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The supercar market is one that appears to be a rich vein of profit at the moment. If you have the cash to invest in the first place, of course. Top Gear spoke to David Rai, boss of performance car dealer GVE London, to find out what’s going on, and why premiums are so large on sought-after cars now.

"Two years ago I bought a Ferrari 458 Speciale, shortly after it came out," David tells us. "Back then, dealerships were really struggling to get rid of them. You could buy them under list. I bought one for £217,000 (P13.3 million). People weren’t really overly concerned about the special editions being released. There just wasn’t that much emphasis on them, coming out of recession. But then Ferrari announced it was stopping production, and people suddenly realized that this was the last naturally aspirated V8. It just went crazy and the market went up to £390,000 (P23.96 million).

"People are thinking 'rather than stick my money in the bank, if I can get that car and stick it in a bubble for 10 years, servicing it every year, I know it’s going to be worth a fortune when I come to sell it.'"

Is that why people are buying cars like this, we ask, or are some buying Speciales for what they were intended for--y’know, having fun in? "I think it’s a bit of both," David tells us. "It would be an absolute shame just looking at it and not driving it! I know people who are regularly taking their Speciale out on track. But then as a car dealer, when we’re buying these cars from people we have a list of questions, and one of those is has it ever been on track. It means we have to do a lot more checks into it if they have."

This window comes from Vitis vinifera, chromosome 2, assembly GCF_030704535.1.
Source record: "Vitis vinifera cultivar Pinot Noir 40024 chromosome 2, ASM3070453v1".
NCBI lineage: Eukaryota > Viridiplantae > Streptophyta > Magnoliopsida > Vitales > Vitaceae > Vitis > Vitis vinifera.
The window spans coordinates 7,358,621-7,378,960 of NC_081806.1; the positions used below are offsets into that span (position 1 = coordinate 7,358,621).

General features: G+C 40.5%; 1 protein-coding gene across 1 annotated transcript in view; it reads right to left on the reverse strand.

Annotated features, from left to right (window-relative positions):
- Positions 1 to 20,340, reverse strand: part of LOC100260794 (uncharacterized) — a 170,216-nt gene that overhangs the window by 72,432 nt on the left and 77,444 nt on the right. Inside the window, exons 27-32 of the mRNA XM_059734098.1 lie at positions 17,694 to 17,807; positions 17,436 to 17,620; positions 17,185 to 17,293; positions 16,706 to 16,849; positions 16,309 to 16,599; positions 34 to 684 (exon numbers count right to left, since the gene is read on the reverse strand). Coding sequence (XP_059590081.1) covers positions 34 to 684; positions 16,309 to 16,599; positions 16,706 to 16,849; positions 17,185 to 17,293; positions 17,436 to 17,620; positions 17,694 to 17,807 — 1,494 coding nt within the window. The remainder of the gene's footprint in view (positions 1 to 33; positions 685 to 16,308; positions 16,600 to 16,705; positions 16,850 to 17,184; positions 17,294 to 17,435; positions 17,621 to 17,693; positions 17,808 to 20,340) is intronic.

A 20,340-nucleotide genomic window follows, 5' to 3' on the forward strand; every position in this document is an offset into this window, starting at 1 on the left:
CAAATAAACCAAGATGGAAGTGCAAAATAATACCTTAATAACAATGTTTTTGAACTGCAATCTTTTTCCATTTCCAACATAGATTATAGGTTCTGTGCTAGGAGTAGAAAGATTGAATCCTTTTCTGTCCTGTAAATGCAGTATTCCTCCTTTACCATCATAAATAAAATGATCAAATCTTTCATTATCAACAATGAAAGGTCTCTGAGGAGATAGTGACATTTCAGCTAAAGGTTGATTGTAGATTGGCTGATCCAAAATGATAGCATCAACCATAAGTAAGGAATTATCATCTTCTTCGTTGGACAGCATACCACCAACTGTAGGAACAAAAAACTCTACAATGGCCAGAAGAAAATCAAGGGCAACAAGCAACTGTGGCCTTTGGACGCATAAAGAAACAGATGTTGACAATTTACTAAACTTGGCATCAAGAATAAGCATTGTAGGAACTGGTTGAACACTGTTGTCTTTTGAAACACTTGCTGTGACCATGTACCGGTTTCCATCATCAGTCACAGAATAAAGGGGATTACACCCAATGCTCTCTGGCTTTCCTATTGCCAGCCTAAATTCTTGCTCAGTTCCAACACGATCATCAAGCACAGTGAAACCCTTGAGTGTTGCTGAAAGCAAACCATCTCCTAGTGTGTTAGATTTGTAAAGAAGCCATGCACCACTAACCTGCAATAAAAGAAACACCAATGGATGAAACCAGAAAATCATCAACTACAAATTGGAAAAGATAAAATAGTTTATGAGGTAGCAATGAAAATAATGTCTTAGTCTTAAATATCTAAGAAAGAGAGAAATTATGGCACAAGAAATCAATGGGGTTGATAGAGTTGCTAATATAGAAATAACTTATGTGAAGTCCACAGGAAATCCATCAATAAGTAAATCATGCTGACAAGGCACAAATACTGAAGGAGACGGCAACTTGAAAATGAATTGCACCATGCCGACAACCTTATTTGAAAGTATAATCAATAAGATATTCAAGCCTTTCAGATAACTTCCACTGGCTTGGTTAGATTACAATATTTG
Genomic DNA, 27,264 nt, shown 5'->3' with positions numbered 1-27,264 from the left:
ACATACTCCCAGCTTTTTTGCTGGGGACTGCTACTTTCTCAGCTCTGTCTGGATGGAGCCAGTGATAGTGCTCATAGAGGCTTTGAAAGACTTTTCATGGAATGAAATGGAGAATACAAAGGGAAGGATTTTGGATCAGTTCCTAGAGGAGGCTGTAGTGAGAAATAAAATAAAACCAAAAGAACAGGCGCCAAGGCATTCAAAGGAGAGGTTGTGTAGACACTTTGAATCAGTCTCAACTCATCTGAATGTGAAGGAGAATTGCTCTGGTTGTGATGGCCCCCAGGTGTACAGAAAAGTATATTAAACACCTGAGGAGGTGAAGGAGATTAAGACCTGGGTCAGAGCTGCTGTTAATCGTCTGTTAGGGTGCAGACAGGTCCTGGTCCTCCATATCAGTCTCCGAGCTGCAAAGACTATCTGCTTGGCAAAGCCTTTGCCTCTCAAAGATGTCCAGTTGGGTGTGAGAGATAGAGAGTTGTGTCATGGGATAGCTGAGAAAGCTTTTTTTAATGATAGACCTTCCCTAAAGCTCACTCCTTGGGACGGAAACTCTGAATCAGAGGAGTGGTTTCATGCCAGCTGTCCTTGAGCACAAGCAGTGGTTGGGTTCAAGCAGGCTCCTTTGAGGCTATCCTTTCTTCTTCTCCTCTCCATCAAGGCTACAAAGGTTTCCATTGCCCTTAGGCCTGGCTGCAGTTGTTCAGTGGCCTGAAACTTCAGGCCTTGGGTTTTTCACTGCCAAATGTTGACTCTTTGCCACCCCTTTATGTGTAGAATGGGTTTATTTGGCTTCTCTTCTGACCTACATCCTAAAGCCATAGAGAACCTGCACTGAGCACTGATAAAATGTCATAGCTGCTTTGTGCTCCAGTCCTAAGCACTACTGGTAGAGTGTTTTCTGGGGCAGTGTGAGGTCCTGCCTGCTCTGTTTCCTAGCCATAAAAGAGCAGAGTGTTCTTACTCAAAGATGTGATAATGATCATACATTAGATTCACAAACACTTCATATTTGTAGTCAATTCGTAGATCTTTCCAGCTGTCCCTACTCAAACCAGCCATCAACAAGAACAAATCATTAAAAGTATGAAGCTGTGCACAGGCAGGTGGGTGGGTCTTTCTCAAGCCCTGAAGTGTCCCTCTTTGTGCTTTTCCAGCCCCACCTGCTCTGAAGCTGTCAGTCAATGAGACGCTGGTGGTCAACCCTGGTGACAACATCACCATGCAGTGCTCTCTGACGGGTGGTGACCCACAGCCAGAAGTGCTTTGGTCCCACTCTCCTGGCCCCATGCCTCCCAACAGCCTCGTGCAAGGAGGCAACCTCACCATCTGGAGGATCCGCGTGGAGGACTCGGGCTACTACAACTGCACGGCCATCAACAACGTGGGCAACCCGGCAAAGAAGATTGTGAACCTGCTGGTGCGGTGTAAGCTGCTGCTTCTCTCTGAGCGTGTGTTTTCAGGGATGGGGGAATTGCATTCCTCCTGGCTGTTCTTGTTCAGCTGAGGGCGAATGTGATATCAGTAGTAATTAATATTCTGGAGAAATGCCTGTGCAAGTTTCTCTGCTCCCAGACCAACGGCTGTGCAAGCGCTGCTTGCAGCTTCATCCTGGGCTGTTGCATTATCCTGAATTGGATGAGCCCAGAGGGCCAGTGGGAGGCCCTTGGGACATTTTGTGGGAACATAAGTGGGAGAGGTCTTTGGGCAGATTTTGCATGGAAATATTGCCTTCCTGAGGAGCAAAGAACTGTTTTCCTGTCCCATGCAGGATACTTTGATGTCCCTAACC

Premiums are a big talking point in the performance-car world, of course. The Porsche Cayman GT4--which quickly retailed in specialists for as much as £50,000 (P3.07 million) more than its £65,000 (P3.99 million) base list price--is a prime example.

"When the GT4 came out, everyone was going crazy for it. When they were first released they were coming in little by little, so people were willing to pay serious premiums for them, and that list price was excellent value. But Porsche released a fair few more here, and there are currently over 400 on UK roads. As time has gone on, the prices have fallen from £110,000 (P6.76 million) for a high-spec car, to around £102,000 (P6.27 million) like the one we currently have."

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That’s still a lot, of course. Will there be much haggle room?

"If we still have this GT4 in a month’s time, we will have to consider the cold weather will be coming, and the people who have had their fun in their GT4s in the summer will be thinking of selling theirs. So there may be haggle room as we get closer to winter."

And what about the culture of people buying these cars purely to make a profit? "Some people are privileged enough to be a good customer of Ferrari, Lamborghini or Porsche, and even if they’re not interested in a particular model they’re being offered, they’ll buy it because they know they can make money from it. The Porsche 911 R is just ridiculous. I know of cars that have been trading hands at £450,000 (P27.76 million). That car was £150,000 (P9.22 million) list I believe; £300,000 (P18.45 million) over that is just unbelievable!"

So what’s good value out there, we ask? "My purchaser believes it's the McLaren 12C. They’ve gone down to a respectable price now. If you want to enjoy it and still have good residual value at the end, that’s a good car to get into. And because that’s the first mass production car McLaren made, it’ll definitely be worth quite a bit of money in the long run."

You heard it here first, dear reader: the McLaren 12C. Used-car bargain…

NOTE: This article first appeared on TopGear.com. Minor edits have been made. 


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Stephen Dobie
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